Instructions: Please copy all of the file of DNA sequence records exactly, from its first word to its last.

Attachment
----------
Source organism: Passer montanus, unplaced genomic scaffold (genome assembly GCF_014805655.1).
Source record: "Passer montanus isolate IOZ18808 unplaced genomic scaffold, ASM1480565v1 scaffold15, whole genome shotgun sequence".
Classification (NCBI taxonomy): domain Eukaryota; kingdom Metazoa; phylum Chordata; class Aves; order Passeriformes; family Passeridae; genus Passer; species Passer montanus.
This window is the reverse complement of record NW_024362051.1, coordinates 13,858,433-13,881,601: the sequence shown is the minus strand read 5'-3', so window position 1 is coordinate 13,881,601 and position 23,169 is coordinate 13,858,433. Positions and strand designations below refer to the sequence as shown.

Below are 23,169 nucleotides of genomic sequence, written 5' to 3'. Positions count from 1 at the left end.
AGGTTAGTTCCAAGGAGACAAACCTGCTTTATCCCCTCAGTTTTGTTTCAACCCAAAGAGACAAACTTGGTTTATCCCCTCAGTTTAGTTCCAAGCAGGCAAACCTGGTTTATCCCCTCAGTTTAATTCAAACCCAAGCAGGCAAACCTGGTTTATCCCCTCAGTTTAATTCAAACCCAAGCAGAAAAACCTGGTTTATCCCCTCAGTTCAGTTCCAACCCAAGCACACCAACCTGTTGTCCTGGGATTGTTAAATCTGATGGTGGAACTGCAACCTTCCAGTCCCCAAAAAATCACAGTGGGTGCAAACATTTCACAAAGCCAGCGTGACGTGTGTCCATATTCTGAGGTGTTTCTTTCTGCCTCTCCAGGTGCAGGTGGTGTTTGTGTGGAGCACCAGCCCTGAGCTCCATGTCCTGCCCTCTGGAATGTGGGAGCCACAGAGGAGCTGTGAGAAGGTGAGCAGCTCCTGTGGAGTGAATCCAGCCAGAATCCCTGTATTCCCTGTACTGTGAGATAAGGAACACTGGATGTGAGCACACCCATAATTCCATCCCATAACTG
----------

Source organism: Passer montanus, unplaced genomic scaffold (genome assembly GCF_014805655.1).
Source record: "Passer montanus isolate IOZ18808 unplaced genomic scaffold, ASM1480565v1 scaffold15, whole genome shotgun sequence".
Classification (NCBI taxonomy): domain Eukaryota; kingdom Metazoa; phylum Chordata; class Aves; order Passeriformes; family Passeridae; genus Passer; species Passer montanus.
This window is the reverse complement of record NW_024362051.1, coordinates 13,858,433-13,881,601: the sequence shown is the minus strand read 5'-3', so window position 1 is coordinate 13,881,601 and position 23,169 is coordinate 13,858,433. Positions and strand designations below refer to the sequence as shown.

Below are 23,169 nucleotides of genomic sequence, written 5' to 3'. Positions count from 1 at the left end.
AGGTTAGTTCCAAGGAGACAAACCTGCTTTATCCCCTCAGTTTTGTTTCAACCCAAAGAGACAAACTTGGTTTATCCCCTCAGTTTAGTTCCAAGCAGGCAAACCTGGTTTATCCCCTCAGTTTAATTCAAACCCAAGCAGGCAAACCTGGTTTATCCCCTCAGTTTAATTCAAACCCAAGCAGAAAAACCTGGTTTATCCCCTCAGTTCAGTTCCAACCCAAGCACACCAACCTGTTGTCCTGGGATTGTTAAATCTGATGGTGGAACTGCAACCTTCCAGTCCCCAAAAAATCACAGTGGGTGCAAACATTTCACAAAGCCAGCGTGACGTGTGTCCATATTCTGAGGTGTTTCTTTCTGCCTCTCCAGGTGCAGGTGGTGTTTGTGTGGAGCACCAGCCCTGAGCTCCATGTCCTGCCCTCTGGAATGTGGGAGCCACAGAGGAGCTGTGAGAAGGTGAGCAGCTCCTGTGGAGTGAATCCAGCCAGAATCCCTGTATTCCCTGTACTGTGAGATAAGGAACACTGGATGTGAGCACACCCATAATTCCATCCCATAACTG